I also agree, the seat is horrible. I can manage for a couple of hours, but any longer than that and my back is finished. I've been looking around and hope to replace the seat/backrest with something more supportive and comfortable. Swift offers a seat upgrade with a longer back, but I'm not convinced this will fix the issue. Other than the seat and back rest, the Kiwassa has been a good boat.
The cockpit will accommodate moderately large paddlers. I did find the 14" depth a bit excessive. The hatches are very large for a 12.5' kayak. You could theoretically camp for several days with the Kiwassa, but I wouldn't recommend that on big water.
There are several nice finishing touches on the Kiwassa: the recessed hatch covers, comfortable carrying handles, recessed deck fittings, and security bar. The foot braces adjust easily. The best use of the Kiwassa is day trips in calm to moderate conditions. It does lean turns well. I found that it did not perform well in waves — it didn't feel stable and was easily blown and shoved about. The hull shape is described as "shallow arch," which I found didn’t perform as well as a shallow V as the bottom is flatter. As a short kayak, the Kiwassa serves its designated purpose as a sport/recreational body in calmer water.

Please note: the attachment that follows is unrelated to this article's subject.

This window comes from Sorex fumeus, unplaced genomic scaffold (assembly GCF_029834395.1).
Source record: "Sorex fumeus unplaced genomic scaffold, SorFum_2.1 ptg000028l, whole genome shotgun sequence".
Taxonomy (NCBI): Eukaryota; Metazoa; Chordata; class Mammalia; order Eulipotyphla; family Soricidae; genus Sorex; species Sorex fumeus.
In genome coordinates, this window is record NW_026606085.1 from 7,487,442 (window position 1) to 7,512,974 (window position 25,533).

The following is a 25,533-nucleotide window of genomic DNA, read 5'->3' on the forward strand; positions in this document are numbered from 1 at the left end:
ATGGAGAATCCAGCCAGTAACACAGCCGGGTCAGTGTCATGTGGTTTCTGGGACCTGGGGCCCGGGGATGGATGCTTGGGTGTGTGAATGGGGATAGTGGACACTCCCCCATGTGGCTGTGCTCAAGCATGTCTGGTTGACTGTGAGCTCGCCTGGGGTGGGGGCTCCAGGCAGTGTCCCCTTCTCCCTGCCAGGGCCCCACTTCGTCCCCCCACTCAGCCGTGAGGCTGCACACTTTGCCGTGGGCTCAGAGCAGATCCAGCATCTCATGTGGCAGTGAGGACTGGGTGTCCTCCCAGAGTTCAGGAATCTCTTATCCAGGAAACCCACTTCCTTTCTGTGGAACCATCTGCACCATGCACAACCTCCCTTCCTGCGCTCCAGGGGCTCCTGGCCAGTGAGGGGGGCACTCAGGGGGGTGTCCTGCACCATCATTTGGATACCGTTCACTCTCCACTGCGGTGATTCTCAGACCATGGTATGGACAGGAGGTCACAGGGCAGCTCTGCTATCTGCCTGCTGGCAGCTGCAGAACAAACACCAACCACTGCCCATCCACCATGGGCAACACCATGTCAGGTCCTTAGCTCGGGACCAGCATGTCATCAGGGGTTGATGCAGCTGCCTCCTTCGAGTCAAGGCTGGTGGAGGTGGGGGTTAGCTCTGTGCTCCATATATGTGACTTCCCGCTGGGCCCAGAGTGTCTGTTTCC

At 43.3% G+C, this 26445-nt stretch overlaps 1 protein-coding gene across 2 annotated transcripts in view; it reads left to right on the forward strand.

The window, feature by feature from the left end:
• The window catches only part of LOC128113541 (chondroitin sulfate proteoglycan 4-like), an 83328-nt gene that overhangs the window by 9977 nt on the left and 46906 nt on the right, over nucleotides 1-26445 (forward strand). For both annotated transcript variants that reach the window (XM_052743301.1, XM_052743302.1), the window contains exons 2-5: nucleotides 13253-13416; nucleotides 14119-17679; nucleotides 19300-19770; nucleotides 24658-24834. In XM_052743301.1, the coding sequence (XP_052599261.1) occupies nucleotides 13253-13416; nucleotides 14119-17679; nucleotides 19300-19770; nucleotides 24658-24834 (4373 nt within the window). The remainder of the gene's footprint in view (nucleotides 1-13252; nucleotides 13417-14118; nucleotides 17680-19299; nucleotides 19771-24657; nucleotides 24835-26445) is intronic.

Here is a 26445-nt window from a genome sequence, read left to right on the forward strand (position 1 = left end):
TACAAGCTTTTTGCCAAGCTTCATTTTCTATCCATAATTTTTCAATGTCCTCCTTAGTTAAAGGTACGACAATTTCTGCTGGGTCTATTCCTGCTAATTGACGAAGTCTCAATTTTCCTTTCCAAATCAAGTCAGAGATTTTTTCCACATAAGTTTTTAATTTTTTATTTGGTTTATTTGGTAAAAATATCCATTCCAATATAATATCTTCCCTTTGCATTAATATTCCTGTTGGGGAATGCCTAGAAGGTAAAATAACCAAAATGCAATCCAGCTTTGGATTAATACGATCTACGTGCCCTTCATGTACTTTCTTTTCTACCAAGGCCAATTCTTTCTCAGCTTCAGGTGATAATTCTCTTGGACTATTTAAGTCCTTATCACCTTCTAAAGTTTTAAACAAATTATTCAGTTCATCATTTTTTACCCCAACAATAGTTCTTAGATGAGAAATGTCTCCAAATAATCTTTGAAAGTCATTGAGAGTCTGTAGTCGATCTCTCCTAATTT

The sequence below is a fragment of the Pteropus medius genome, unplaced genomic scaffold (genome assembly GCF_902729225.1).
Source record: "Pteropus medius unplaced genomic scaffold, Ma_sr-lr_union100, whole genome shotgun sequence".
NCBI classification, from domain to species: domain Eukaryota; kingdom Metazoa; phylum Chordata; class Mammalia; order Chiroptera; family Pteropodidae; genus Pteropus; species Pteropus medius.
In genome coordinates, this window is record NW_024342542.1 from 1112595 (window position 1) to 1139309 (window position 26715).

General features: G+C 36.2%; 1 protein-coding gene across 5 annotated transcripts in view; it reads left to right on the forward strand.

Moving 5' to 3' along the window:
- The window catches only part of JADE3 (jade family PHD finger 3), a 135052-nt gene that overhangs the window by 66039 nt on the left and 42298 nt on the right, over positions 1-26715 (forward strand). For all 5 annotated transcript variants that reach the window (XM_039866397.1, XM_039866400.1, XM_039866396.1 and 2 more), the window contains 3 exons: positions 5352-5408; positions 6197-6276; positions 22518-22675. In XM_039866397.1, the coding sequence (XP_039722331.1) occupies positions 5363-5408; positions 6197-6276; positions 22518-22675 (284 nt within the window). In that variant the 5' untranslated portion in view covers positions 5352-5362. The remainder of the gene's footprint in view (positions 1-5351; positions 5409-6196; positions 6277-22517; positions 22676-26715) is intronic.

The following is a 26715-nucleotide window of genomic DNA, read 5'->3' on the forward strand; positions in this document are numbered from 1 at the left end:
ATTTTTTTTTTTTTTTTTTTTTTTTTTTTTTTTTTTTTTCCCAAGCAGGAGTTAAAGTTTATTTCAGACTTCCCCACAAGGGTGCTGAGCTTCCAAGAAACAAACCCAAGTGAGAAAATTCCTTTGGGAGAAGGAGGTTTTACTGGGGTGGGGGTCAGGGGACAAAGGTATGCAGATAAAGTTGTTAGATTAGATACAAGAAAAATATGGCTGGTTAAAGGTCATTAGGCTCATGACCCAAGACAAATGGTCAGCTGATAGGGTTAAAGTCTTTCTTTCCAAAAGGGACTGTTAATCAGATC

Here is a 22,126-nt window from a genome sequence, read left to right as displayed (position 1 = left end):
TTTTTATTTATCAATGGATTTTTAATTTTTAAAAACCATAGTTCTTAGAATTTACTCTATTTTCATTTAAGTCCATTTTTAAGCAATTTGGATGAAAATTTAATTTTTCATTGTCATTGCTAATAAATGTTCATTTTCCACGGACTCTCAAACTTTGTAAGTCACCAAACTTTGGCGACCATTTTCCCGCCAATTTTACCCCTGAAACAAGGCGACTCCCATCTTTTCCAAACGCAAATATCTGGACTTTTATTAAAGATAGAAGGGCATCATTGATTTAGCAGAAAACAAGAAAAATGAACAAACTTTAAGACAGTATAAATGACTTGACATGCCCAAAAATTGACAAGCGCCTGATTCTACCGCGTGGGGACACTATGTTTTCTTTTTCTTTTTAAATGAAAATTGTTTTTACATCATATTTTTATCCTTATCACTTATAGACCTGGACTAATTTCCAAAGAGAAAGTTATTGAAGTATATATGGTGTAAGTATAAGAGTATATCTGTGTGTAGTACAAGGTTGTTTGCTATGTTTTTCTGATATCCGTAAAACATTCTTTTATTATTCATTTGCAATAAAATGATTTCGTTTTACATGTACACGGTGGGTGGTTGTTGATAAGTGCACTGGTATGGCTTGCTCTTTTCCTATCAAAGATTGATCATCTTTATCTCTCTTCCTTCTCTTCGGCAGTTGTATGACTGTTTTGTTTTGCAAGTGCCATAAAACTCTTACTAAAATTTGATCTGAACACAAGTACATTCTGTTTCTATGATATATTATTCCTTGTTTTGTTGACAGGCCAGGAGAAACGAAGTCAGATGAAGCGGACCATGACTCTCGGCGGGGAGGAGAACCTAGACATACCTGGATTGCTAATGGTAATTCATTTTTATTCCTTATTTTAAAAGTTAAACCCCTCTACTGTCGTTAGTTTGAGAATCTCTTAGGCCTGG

The Swift thermoformed kayaks are somewhat lacking esthetically in the hull design. They are sort of shapeless compared to the Eddylines. The Kiwassa seat is surprisingly poor for a boat in this price range. It resembles an SOT seat and provides no back support.
If you’re looking for a short, light thermoformed kayak, I think the Delta 12'10" is a better boat than the Kiwassa 12.6, for about the same price. It has an excellent seat and is quite a zippy, easy paddler. All the Deltas are high-volume hulls with excellent stability.